A Data Pro has completed an R&D project for the development of an integral technology to create and publish data-based business news stories. What is next? Will the team of researchers, editors and software developers produce a story worth a journalism award, e.g. a Chernorizetz Hrabar prize (the Bulgarian equivalent of Pulitzer)? Will a computer ever write a better story than a human reporter? That time is not far away for Kristian Hammond, co-founder of Narrative Science, “In five years a computer program will win a Pulitzer Prize — and I’ll be damned if it’s not our technology.”
Our team’s ambitions are more modest. We want to save reporters tedious hours of accessing spreadsheets of figures, analysing them and manually reporting the results. Writing a story like that takes at least half an hour while for the same time a software program can deliver hundreds of stories.
Let’s make things simple. What will a machine need to produce a report, let’s say on Bulgaria’s GDP growth in May, as soon as the statistics office releases its figures? A program to harvest the figures from the source, software to pick the proper language from a pool of options (news templates and thesauri) and an algorithm to turn it into a story.
Easier said than done. For our researchers it meant analysing 800+ sources of information. Editors had to compose templates for corporate and economic news on 28 topics and develop comprehensive thesauri and linguistic rules for their use. A software engineer was needed to roll out data harvesting systems and story generation algorithms.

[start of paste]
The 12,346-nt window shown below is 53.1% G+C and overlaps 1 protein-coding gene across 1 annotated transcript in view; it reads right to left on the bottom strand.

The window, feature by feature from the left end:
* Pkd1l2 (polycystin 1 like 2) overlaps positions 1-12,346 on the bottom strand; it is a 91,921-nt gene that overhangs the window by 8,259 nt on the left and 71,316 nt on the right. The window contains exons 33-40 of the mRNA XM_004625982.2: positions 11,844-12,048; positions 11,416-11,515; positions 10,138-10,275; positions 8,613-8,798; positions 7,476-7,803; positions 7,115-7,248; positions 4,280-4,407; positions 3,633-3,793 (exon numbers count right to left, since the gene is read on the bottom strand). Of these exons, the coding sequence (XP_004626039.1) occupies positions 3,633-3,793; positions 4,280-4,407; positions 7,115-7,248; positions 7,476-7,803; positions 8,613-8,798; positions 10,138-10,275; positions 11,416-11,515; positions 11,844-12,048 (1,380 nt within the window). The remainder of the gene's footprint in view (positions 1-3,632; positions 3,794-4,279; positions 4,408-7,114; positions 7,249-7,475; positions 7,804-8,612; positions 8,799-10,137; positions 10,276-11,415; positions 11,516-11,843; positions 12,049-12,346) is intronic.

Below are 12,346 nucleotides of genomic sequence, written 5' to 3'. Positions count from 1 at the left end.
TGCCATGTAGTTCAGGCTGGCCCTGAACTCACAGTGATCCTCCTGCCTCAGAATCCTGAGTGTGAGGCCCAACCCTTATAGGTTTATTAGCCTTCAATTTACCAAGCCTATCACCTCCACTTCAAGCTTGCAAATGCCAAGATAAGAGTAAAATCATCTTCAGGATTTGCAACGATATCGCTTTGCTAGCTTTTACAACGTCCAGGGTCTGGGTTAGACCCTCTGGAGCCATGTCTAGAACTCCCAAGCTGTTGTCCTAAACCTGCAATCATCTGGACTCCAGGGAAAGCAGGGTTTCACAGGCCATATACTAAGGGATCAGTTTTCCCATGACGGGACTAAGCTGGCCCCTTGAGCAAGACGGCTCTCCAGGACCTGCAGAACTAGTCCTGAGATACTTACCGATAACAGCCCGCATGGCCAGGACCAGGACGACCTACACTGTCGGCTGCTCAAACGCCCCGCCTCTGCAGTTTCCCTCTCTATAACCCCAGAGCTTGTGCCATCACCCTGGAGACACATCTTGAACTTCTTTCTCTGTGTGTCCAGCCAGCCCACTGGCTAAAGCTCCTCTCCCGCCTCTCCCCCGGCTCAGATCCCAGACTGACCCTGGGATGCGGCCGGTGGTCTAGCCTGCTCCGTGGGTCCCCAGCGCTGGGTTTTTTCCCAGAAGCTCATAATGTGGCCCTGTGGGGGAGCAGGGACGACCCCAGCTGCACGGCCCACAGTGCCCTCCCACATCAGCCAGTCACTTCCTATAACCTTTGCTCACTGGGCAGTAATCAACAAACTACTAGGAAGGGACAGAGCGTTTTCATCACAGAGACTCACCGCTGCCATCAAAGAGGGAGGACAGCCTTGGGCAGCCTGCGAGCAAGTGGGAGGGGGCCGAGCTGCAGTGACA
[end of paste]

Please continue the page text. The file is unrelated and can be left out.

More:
All that took 29 months! The project called “Experimental research of types of sources of structured data and design of thesaurus and algorithms for automatic news generation” was completed on May 7, 2015. It was carried out under operational programme Development of the Competitiveness of the Bulgarian Economy 2007-2013, financed by the EU through the European Regional Development Fund and the national budget under the Support for Research and Development of Bulgarian Enterprises procedure. The value of the project was some BGN 500,000, 100% of which went for the remuneration of the R&D team.
Let’s see how it happened.
Information services managers met regularly to scale the content (topics, industries, etc), based on our editorial policy, readership and customers (information agencies, aggregators, etc).
A team of 10 researchers then started browsing the web, looking for up-to-date, comprehensive and trustworthy sources of information such as statistical offices, state agencies, stock exchange operators, etc. Every month they checked out more than 25 sources to see whether they provided free and structured data, which must also be accurate, updated and comprehensive.
Meanwhile, three editors were drawing up story templates on corporate earnings, share price swings, inflation, jobless rate, etc together with a thesaurus of terms and expressions for each of the topics and the rules for their application, taking into account the subject and the source specifics. For example, when profits rise they can inch up, edge up, soar, jump, surge, depending on how big the rise is.
Then software developers received the sources that passed the tests and produced algorithms for data harvesting from each source and algorithms for combining the templates with the data.
What lies ahead? We will continue to examine user behaviour and will add new topics such as comparative news and analyses.
The next step will be to develop further the technology so that it will be able to automatically create not only news stories but also industrial reports. An industrial report is a snapshot of an industry including sales, trends, players, etc. Companies need it to map out their strategies.